San Diego is failing its homeless veterans
While San Diego has been focused on finding a home for the Chargers, other cities are making headway on something much more pressing — finding homes for homeless veterans.
In 2010, the Obama Administration challenged the nation to bring an end to veteran homelessness. Several cities have done so — Houston, Las Vegas, New Orleans — but not San Diego.
It’s not for lack of resources. It’s a lack of leadership.
“All-hands-on-deck efforts seem to have characterized some of the cities that have made the formal claim (of ending veteran homelessness),” Keith Harris, who overseas the national effort, told Voice of San Diego. “That strikes me as a difference with San Diego.”
We are home to one of the largest concentrations of military installations in the world, and home to the third largest population of homeless veterans.
Regional leaders haven’t come together to solve this problem, and it’s shameful.
Instead, we get excuses. Our housing market is too expensive and the state took away Redevelopment money that could have been used to build affordable apartments, we’re told.
But homeless advocates say San Diego County has many of tools already in place to end veteran homelessness. We’re just not using them.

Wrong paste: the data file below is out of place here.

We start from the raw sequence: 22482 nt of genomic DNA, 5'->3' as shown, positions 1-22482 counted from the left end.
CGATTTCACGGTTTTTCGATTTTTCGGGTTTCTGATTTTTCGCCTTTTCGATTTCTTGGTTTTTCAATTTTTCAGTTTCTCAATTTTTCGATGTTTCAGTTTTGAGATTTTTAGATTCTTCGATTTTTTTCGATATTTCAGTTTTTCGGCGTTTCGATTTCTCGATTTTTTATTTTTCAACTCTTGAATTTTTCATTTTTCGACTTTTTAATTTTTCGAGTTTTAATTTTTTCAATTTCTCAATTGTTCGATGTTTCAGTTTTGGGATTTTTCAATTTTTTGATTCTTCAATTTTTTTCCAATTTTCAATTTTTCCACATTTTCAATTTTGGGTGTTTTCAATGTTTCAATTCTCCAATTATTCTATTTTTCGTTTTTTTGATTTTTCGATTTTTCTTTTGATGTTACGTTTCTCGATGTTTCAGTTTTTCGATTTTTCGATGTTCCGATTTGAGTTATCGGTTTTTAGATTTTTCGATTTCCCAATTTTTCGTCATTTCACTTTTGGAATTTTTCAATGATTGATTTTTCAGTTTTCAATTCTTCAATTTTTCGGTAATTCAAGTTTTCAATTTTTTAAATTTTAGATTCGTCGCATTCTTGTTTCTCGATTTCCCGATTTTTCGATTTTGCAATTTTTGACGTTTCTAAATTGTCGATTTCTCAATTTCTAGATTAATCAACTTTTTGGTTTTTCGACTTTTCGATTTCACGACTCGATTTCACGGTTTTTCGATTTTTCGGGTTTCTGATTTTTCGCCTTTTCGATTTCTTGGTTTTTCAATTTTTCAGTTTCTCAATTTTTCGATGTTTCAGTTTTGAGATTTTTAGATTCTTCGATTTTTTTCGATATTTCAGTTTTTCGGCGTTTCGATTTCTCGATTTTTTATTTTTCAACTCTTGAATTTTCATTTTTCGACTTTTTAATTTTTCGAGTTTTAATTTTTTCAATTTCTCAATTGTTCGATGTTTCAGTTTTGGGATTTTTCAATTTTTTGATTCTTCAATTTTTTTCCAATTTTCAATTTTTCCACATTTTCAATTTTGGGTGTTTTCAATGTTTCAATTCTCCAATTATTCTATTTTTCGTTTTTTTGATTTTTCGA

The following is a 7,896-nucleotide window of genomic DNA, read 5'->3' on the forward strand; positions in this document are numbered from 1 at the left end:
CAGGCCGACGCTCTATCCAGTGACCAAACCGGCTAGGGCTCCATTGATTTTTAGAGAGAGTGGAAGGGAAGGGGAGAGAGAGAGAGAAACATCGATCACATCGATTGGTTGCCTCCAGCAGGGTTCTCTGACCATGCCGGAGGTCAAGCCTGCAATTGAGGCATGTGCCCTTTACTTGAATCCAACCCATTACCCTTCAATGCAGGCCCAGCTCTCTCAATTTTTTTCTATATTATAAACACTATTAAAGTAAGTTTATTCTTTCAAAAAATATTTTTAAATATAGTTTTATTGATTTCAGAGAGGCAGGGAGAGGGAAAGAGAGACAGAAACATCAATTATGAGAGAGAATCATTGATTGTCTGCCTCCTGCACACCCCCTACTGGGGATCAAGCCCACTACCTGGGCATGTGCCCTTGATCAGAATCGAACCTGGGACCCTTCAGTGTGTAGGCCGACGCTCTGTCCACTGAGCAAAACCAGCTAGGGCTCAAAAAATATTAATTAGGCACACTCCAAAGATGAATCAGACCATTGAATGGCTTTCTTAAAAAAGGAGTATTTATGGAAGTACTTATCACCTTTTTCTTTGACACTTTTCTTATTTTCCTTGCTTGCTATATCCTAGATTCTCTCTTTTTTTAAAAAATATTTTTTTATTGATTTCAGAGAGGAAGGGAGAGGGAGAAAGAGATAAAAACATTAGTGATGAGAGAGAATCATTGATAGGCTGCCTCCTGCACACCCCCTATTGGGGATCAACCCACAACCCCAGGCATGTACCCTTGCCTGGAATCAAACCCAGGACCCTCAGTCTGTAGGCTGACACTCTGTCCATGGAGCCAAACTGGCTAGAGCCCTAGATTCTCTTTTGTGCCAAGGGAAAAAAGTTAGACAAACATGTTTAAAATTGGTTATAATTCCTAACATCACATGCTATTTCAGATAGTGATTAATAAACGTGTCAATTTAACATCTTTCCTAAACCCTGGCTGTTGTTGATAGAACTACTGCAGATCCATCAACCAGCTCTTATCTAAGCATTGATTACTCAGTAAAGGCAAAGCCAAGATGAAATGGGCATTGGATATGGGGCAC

In fact, only 78 percent of housing vouchers offered by the VA were used in 2015, despite the fact that nearly half the area’s homeless vets use the VA for medical care.
And while the number of homeless vets has dropped over the last four years, it actually went up by nearly 6 percent from 2014 to 2015.
In other cities, mayors and city leaders brought advocates, the VA and others together to solve this problem.
What San Diego needs is leadership — something our region seems to lack.
To his credit, San Diego Mayor Kevin Faulconer announced an initiative to get 1,000 homeless vets off the streets in his recent State of City Address — but it shouldn’t have taken six years to fix this problem. We’re playing catch-up.
Let’s hope Faulconer is able to bring all the stakeholders together and effectively deploy the resources we have in place to house our veterans. If he can’t, someone else should step in.
This should be the year we say all of our veterans have a home.